n the Palestinian Gaza Strip, archaeologists estimate that about one hundred archaeological houses in the seaside enclave need conservation, a task they describe as tricky due to the lack of necessary government support. Attempts to preserve ancient houses are almost made by individual initiatives amid severe poor economic and humanitarian conditions caused by Israel’s 13-year blockade on the territory. One of these initiatives was launched several months ago to restore a 120-year-old house by Jihad al-Ghoul, a young Palestinian man in his twenties.
     
    Leaning on his crutch, al-Ghoul painted murals of ancient Arab artists and singers, and carved sculptures from the Palestinian heritage on other walls. The 28-year-old man, who lives in al-Bureij refugee camp in central Gaza Strip, was injured in an Israeli raid on the coastal enclave in 2008, which led to the amputation of his left leg. “My initiative is based on a deep belief in Gaza’s beauty and its archaeological and historical status,” al-Ghoul told Xinhua, noting that urban expansion poses an imminent danger to ancient houses in Gaza.
     
    The house that al-Ghoul is preserving is owned by his friend, who decided to turn it into a tourist attraction for residents wishing to visit old homes, in addition to the possibility of turning it into a media production site where movie and drama makers can film scenes depicting ancient life. “The residents of Gaza live under blockade and cannot travel and visit archaeological sites that they watch on TV. Therefore, we seek to revive the ancient houses in order to allow them to visit them and learn more about the old life here,” al-Ghoul said as he painted a portrait of a famous Arab singer on one of the inner house walls.
     
    “Life here is not so bad if we look at the beauty side of our city, its heritage and its history, we just need to show its true face,” al-Ghoul said as he put the final touches on a mural of famous Lebanese singer Fayrouz. The initiative of al-Ghoul and his friend was not the only one in Gaza. Some Palestinian businesspersons launched an individual effort to restore and revive old houses dating back to the Mamluk, Ottoman and British eras.
     
    Jawdat al-Khoudary, a well-known businessperson in Gaza, bought many old houses in order to restore them and transform them into museums and tourist attractions for the residents of Gaza. “We are trying to save Gaza’s heritage, which has always been a passageway for world merchants, as well as kings and Caesars throughout history,” al-Khoudary told Xinhua, adding “it is necessary not to demolish ancient homes because of urban expansion.”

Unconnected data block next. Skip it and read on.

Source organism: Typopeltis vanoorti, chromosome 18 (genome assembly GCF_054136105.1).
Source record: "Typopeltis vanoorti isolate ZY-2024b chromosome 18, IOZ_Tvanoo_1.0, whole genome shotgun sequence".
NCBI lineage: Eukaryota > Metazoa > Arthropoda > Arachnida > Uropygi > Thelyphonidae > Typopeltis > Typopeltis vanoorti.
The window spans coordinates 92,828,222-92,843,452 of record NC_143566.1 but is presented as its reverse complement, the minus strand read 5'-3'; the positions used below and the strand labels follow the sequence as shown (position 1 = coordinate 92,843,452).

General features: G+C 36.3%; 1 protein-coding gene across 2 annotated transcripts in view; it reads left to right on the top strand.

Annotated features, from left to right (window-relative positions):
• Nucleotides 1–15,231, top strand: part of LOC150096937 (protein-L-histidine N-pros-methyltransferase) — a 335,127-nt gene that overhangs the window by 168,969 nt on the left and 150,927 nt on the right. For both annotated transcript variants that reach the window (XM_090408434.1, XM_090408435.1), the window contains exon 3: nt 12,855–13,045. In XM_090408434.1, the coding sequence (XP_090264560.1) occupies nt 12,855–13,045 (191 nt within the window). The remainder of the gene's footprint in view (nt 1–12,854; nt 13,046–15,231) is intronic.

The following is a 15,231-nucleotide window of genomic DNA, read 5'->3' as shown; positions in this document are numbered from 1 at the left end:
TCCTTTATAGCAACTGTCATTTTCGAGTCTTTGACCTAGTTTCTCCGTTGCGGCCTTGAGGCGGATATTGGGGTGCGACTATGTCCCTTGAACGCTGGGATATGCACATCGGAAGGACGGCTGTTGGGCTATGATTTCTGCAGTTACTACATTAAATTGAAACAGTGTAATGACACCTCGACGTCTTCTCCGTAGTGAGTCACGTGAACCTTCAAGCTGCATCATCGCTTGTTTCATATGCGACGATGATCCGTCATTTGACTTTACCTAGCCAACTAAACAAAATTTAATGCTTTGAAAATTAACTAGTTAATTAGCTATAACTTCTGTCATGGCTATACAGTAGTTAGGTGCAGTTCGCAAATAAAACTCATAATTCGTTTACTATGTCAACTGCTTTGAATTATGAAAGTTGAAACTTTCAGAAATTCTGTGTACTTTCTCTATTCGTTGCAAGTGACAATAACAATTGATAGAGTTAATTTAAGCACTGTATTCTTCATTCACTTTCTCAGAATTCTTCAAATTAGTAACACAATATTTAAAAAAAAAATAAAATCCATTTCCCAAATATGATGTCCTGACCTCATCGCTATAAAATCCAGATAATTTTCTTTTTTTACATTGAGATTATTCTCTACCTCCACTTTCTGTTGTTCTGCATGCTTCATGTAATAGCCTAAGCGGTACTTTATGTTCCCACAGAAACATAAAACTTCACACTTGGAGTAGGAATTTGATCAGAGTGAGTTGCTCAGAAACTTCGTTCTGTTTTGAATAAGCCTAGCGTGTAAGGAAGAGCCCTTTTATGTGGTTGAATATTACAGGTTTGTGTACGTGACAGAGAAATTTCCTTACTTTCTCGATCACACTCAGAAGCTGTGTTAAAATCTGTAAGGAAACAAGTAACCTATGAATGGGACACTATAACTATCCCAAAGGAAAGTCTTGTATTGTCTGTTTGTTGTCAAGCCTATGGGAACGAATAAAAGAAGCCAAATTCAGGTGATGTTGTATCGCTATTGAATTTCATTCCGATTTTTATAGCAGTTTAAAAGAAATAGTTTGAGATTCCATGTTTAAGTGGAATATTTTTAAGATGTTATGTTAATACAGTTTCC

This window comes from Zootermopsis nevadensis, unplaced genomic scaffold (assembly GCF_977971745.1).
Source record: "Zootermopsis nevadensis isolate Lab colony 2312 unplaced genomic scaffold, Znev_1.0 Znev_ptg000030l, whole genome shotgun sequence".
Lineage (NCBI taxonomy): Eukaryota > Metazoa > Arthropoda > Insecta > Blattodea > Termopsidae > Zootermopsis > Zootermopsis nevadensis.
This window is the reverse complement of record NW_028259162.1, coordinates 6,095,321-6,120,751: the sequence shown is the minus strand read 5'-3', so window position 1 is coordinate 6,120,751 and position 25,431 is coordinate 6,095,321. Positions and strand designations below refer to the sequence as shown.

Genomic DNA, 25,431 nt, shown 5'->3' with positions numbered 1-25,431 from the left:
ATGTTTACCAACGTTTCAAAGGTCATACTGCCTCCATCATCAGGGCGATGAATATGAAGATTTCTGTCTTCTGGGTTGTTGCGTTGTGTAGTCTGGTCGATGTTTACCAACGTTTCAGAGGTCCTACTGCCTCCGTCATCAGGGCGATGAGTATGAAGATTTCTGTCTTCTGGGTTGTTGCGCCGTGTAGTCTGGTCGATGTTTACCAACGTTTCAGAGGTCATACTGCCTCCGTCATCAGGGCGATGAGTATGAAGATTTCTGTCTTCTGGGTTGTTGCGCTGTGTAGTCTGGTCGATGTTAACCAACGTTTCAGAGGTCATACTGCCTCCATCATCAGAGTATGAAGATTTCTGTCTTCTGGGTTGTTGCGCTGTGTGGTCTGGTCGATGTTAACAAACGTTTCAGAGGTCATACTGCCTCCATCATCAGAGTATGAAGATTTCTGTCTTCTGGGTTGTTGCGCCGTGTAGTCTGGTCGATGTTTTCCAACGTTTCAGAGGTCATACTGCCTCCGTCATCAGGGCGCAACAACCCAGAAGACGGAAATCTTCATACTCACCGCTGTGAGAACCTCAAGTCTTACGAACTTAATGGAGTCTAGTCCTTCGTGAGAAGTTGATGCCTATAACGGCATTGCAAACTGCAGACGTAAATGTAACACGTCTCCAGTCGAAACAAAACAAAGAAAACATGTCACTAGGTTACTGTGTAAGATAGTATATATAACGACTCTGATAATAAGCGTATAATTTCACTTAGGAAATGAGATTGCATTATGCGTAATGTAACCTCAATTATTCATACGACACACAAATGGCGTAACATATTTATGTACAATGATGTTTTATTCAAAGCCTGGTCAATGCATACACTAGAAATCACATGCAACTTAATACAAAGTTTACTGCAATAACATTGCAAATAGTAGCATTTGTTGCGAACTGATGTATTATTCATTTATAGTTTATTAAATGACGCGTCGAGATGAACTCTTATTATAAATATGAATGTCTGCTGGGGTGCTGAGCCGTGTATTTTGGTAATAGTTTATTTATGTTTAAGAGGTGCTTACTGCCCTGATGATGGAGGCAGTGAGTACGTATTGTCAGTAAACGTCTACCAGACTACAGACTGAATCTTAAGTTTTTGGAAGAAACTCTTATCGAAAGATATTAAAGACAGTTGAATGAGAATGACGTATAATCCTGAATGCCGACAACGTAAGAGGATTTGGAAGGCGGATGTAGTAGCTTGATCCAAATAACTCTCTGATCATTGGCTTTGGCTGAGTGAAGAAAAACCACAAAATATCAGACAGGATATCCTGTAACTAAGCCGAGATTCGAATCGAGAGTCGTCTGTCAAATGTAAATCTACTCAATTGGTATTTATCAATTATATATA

According to al-Khoudary, the restoration of old houses is not an easy job, as it “takes months or years at times, especially if basic parts of those houses are destroyed or lost.”
    He added that preserving the Palestinian heritage is not the government’s mission only, noting that every individual is required to protect his heritage and historical identity.
     
    The population of the Gaza Strip has witnessed a notable increase in recent years, pushing people to build on agricultural lands or remove old houses and build bigger higher ones.
    According to the estimates of archeology and restoration experts, there are about 100 ancient houses in the Gaza Strip dating back to the British, Ottoman and Mamluk eras, as well as Byzantine times.
     
    Suleiman Hashem, an archaeologist from the Gaza Strip, said the restoration of ancient houses needs vast amounts of money, stressing that specific and specialized bodies must adopt conservation works. “The lack of government and foreign funding hinders the restoration of old houses in Gaza, which slows down the renovation of old houses,” he told Xinhua.
     
    Meanwhile, Jamal Abu Raida, director of the General Department of Antiquities at the Hamas-run Ministry of Tourism and Antiquities, said that the ministry is trying to protect old homes from demolition. Still, he complained about the limited financial support necessary for preserving these homes. “There are individual efforts from businessmen and the owners of these houses to restore them in order to turn them into tourist attractions or investment projects, but that is not enough to save Gaza’s heritage and these initiatives remain modest,” Abu Raida told Xinhua.
     
    Abu Raida explained that the Israeli blockade and the frequent military confrontations between Israel and Palestinian armed factions in Gaza have negatively affected the efforts to protect and restore these monuments.
    http://www.xinhuanet.com/english/2020-07/19/c_139224354.htm